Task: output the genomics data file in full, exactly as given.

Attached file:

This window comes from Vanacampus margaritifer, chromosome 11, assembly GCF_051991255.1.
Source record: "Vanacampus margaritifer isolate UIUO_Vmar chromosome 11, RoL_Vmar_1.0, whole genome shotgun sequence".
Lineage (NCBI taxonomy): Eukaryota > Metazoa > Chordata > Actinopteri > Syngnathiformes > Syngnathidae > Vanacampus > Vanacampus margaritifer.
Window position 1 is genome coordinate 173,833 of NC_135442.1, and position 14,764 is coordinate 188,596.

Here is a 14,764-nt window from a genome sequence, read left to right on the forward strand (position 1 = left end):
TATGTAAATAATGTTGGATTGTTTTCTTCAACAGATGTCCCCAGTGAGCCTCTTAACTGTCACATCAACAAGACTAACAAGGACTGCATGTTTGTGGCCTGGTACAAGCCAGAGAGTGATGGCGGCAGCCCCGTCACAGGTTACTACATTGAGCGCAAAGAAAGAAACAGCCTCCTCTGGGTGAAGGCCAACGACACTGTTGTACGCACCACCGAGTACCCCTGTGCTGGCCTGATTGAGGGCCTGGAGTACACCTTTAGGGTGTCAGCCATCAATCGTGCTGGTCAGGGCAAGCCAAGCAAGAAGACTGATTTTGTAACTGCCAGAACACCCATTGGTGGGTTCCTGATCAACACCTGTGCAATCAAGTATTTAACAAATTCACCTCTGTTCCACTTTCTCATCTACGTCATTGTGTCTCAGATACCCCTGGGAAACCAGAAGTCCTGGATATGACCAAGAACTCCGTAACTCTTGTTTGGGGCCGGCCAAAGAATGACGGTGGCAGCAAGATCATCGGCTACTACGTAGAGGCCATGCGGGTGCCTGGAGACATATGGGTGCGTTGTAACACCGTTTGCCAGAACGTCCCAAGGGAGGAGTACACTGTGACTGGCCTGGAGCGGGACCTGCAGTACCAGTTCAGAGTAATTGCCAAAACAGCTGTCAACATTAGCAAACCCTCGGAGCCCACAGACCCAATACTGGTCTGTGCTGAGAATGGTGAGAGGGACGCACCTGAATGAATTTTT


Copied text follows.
This window comes from Vanacampus margaritifer, chromosome 11, assembly GCF_051991255.1.
Source record: "Vanacampus margaritifer isolate UIUO_Vmar chromosome 11, RoL_Vmar_1.0, whole genome shotgun sequence".
Lineage (NCBI taxonomy): Eukaryota > Metazoa > Chordata > Actinopteri > Syngnathiformes > Syngnathidae > Vanacampus > Vanacampus margaritifer.
Window position 1 is genome coordinate 173,833 of NC_135442.1, and position 14,764 is coordinate 188,596.

Here is a 14,764-nt window from a genome sequence, read left to right on the forward strand (position 1 = left end):
TATGTAAATAATGTTGGATTGTTTTCTTCAACAGATGTCCCCAGTGAGCCTCTTAACTGTCACATCAACAAGACTAACAAGGACTGCATGTTTGTGGCCTGGTACAAGCCAGAGAGTGATGGCGGCAGCCCCGTCACAGGTTACTACATTGAGCGCAAAGAAAGAAACAGCCTCCTCTGGGTGAAGGCCAACGACACTGTTGTACGCACCACCGAGTACCCCTGTGCTGGCCTGATTGAGGGCCTGGAGTACACCTTTAGGGTGTCAGCCATCAATCGTGCTGGTCAGGGCAAGCCAAGCAAGAAGACTGATTTTGTAACTGCCAGAACACCCATTGGTGGGTTCCTGATCAACACCTGTGCAATCAAGTATTTAACAAATTCACCTCTGTTCCACTTTCTCATCTACGTCATTGTGTCTCAGATACCCCTGGGAAACCAGAAGTCCTGGATATGACCAAGAACTCCGTAACTCTTGTTTGGGGCCGGCCAAAGAATGACGGTGGCAGCAAGATCATCGGCTACTACGTAGAGGCCATGCGGGTGCCTGGAGACATATGGGTGCGTTGTAACACCGTTTGCCAGAACGTCCCAAGGGAGGAGTACACTGTGACTGGCCTGGAGCGGGACCTGCAGTACCAGTTCAGAGTAATTGCCAAAACAGCTGTCAACATTAGCAAACCCTCGGAGCCCACAGACCCAATACTGGTCTGTGCTGAGAATGGTGAGAGGGACGCACCTGAATGAATTTTT